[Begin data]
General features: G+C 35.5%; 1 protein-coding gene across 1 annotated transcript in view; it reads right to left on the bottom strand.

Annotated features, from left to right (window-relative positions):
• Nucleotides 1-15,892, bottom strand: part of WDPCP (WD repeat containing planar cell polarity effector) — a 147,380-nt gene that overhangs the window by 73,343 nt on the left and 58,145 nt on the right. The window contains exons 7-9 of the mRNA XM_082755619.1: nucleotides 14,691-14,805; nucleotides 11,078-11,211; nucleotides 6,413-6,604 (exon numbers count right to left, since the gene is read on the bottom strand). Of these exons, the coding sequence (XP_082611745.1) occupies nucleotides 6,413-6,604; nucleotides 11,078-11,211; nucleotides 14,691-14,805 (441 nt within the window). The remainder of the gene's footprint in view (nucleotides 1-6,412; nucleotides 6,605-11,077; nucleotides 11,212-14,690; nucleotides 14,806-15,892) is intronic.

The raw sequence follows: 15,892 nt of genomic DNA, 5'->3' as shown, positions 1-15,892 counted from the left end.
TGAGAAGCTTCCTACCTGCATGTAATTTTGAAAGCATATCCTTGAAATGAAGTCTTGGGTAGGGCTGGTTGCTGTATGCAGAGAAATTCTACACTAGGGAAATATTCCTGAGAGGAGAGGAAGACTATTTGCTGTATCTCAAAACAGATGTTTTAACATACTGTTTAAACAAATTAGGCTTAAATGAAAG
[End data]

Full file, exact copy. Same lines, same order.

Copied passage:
General features: G+C 35.5%; 1 protein-coding gene across 1 annotated transcript in view; it reads right to left on the bottom strand.

Annotated features, from left to right (window-relative positions):
• Nucleotides 1-15,892, bottom strand: part of WDPCP (WD repeat containing planar cell polarity effector) — a 147,380-nt gene that overhangs the window by 73,343 nt on the left and 58,145 nt on the right. The window contains exons 7-9 of the mRNA XM_082755619.1: nucleotides 14,691-14,805; nucleotides 11,078-11,211; nucleotides 6,413-6,604 (exon numbers count right to left, since the gene is read on the bottom strand). Of these exons, the coding sequence (XP_082611745.1) occupies nucleotides 6,413-6,604; nucleotides 11,078-11,211; nucleotides 14,691-14,805 (441 nt within the window). The remainder of the gene's footprint in view (nucleotides 1-6,412; nucleotides 6,605-11,077; nucleotides 11,212-14,690; nucleotides 14,806-15,892) is intronic.

The raw sequence follows: 15,892 nt of genomic DNA, 5'->3' as shown, positions 1-15,892 counted from the left end.
TGAGAAGCTTCCTACCTGCATGTAATTTTGAAAGCATATCCTTGAAATGAAGTCTTGGGTAGGGCTGGTTGCTGTATGCAGAGAAATTCTACACTAGGGAAATATTCCTGAGAGGAGAGGAAGACTATTTGCTGTATCTCAAAACAGATGTTTTAACATACTGTTTAAACAAATTAGGCTTAAATGAAAG